Tentatively titled Enlightened, the single-camera comedy stars Dern as a self-destructive woman who has a spiritual awakening and decides to live an enlightened life. Of course, this creates all sorts of turmoil at home and work.
Dern's knock-out performance as Katherine Harris in 2008's Recount got the attention of HBO. White, her director on the 2007 feature film Year of the Dog, says he's "stoked," noting, "The only thing I can think of cooler than making a show at HBO is doing it with Laura Dern."
HBO continues to be a favorite of mine, and I'm looking forward to seeing how this show fares. I've been a fan of Dern's dating back to her roles in Rambling Rose and Wild at Heart, and with her involvement in this project, I can't imagine it will be anything less than fantastic.
The Golden Globes really is one of the more interesting award shows. Oscar has mostly movie people, Grammy has mostly music people, and Emmy has mostly TV people. It's rather fun and a different dynamic to have the movie and TV people all mixing together on one place. That's how we can have an E! red carpet scene like The Dark Knight's Aaron Eckhart asking Desperate Housewives' Eva Longoria if she's been drinking. TV-wise, it was also great to see Miley Cyrus come up to talk to Ryan Seacrest right after that Jonas kid and see them not talk to each other. Funny to see dad Billy Ray talk to him though. I think he said "stay away from my daughter."
The awards show is over. I'm sure the drinking and eating and dancing and fornicating is still going on as I type this, but the show itself is now history. Here's a list of the major TV winners, some notes on who got snubbed, as well as a few observations on what went down tonight.
Unfortunately, there were few surprises among the TV noms. In fact, it's kind of worrisome that these nominations are way too similar to the Emmy nominations. Among the new network shows from this season, and last, very little.
NBC will broadcast the Golden Globes on January 11. For the complete list of the Globe noms, click here, and for some instant impressions on said noms, read on after the jump:
For those who don't want to know what happened in Recount, I won't reveal any spoilers until after the jump. Of course, if you don't already know how the election turned out, you've either been in a coma or are woefully out of touch. Suffice to say that Recount doesn't rewrite history. The ending is exactly as it was in 2000.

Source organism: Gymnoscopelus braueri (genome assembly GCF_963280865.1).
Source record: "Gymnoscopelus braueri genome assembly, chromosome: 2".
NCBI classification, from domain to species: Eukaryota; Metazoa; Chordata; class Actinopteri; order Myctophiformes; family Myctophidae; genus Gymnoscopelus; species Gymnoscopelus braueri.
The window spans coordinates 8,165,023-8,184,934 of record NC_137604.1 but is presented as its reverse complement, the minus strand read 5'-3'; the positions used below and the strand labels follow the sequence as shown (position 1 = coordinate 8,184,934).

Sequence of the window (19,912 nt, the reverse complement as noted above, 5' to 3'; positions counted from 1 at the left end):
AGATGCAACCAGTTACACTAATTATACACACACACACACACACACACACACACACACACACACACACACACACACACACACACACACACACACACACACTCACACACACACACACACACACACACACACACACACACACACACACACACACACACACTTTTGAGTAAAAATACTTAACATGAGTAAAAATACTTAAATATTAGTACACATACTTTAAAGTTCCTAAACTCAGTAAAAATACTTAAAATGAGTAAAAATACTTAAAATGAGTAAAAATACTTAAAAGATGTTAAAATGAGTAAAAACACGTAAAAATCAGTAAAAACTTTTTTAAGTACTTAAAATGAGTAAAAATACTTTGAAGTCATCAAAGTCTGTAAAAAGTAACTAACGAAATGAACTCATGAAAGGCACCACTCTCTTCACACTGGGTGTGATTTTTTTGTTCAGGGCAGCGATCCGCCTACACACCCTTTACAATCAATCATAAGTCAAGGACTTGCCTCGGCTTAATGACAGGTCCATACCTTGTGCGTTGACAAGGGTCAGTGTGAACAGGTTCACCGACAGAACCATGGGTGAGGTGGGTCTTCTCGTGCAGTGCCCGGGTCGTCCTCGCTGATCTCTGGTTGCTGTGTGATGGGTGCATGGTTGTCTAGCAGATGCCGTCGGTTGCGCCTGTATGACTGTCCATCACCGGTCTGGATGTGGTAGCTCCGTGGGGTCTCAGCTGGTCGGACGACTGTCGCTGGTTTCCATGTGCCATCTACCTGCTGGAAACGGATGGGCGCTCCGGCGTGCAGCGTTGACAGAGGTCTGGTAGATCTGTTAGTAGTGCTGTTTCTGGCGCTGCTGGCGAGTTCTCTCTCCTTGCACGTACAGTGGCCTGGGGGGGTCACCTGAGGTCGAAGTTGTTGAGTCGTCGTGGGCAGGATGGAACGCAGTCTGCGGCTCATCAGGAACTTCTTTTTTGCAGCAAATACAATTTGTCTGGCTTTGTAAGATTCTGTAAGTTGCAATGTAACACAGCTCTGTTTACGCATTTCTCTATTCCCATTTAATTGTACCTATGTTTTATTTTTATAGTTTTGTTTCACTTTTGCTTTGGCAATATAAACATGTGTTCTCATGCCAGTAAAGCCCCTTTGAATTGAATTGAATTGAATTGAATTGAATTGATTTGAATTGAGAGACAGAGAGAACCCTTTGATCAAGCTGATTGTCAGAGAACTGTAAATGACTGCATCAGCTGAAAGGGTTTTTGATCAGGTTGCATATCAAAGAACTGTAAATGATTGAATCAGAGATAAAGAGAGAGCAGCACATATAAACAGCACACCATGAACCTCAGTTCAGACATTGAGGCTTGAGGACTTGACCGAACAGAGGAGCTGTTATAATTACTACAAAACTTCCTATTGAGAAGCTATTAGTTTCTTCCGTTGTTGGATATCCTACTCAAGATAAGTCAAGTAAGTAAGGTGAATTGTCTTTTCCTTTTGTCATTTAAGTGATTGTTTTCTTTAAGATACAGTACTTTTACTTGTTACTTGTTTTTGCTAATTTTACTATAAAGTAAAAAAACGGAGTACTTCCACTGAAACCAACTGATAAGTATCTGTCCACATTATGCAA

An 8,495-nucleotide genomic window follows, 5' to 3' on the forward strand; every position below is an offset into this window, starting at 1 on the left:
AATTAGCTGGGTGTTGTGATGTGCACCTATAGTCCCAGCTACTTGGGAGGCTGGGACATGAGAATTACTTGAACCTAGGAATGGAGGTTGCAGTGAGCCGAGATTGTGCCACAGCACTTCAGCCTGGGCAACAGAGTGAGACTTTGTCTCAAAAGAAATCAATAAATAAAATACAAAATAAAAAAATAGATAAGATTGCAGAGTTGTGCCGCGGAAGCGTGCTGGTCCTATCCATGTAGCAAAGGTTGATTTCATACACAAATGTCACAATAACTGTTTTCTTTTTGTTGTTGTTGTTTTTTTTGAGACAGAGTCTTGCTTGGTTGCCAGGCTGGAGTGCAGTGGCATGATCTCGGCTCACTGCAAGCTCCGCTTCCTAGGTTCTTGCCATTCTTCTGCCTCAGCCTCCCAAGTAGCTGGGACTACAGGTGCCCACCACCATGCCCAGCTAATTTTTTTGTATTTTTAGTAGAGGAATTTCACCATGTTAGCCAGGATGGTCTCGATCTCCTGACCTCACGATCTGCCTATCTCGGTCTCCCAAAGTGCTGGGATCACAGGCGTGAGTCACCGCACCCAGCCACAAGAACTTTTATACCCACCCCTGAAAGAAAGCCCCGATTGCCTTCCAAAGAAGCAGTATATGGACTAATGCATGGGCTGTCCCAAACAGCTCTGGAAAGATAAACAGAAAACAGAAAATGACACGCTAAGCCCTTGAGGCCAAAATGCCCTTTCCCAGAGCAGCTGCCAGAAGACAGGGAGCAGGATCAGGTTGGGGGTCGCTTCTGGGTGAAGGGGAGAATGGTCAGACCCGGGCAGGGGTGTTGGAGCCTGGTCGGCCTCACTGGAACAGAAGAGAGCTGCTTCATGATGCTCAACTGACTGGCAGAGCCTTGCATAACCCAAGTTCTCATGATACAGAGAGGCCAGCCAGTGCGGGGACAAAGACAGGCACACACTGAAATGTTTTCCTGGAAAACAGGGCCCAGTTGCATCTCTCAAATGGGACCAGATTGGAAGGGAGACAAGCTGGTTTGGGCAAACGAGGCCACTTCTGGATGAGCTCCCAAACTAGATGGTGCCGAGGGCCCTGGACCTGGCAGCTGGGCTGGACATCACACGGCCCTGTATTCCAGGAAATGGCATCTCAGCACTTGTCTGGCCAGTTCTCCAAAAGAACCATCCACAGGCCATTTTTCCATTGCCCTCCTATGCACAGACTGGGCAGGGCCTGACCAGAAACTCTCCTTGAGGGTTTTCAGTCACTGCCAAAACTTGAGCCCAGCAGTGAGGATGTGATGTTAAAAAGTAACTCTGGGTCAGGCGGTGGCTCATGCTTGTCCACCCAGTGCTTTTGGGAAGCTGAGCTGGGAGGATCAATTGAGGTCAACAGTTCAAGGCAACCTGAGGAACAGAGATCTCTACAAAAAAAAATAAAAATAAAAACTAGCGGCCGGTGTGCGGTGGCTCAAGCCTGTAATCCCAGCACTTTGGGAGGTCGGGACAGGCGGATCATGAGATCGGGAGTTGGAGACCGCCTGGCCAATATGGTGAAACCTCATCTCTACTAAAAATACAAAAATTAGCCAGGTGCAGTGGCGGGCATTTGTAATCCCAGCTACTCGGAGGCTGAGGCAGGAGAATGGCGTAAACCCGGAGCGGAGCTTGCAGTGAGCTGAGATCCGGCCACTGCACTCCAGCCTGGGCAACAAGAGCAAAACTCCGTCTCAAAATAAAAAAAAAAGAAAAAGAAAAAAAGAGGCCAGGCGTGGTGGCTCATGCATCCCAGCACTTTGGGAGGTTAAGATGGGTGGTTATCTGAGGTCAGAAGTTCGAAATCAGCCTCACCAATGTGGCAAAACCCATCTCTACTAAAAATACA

- FOX has the NASCAR Spring Cup: Coca-Cola 600 race all night.
- TV Land has an Andy Griffith Show marathon all night.
- At 7, CBS has a new 60 Minutes.
- NBC has a new, two hour Dateline at 7.
- At 8, TNT has the NBA Playoffs, Lakers vs. Spurs.
- Food Network has a new Challenge at 8, followed by new episodes of Iron Chef America and Throwdown with Bobby Flay.
- Hallmark has the new movie Shark Swarm at 8.
- At 9, HBO has the new movie Recount.
- There's a new episode of The Tudors on Showtime at 9, then a new This American Life.
- At midnight, Cartoon Network has a new Metalocalypse, followed by new episodes of Squidbillies and Assy McGee.
Check your local TV listings for more.
What's happening on other blogs via the interweb.
- Doc Jensen has some new theories concerning Lost over at Entertainment Weekly.
- Time's James Poniewozik weights in on Recount and The Andromeda Strain (he liked one and hated the other).
- Oh, for Pete's sake, it was a person's voice!
- Ausiello over at TV Guide has some info about Supernatural.
- Here's the latest on that possible strike (yes, another one).
- Will Al Franken's past come back to haunt him in his Senate race?
- And now, the music of Katie Couric.
Last April I told you Sydney Pollack was attached to direct HBO's "dramatic re-imagining" of the 2000 election kerfuffle in Florida.
Pollack has stepped away from the director's chair for personal reasons, and Austin Powers director Jay Roach has stepped in. Pollack will remain as an executive producer, however.
If you don't remember the presidential election debacle in Florida in 2000, here's a brief summary of what happened:
First, networks declared Gore the winner, then they declared Bush the winner, then they decided it was too close to call, then they decided no one was the winner, then they decided Bush and Gore were figments of our imagination, then James K. Polk was posthumously re-elected and immediately impeached within a six-minute time frame, and then after that it just got really confusing.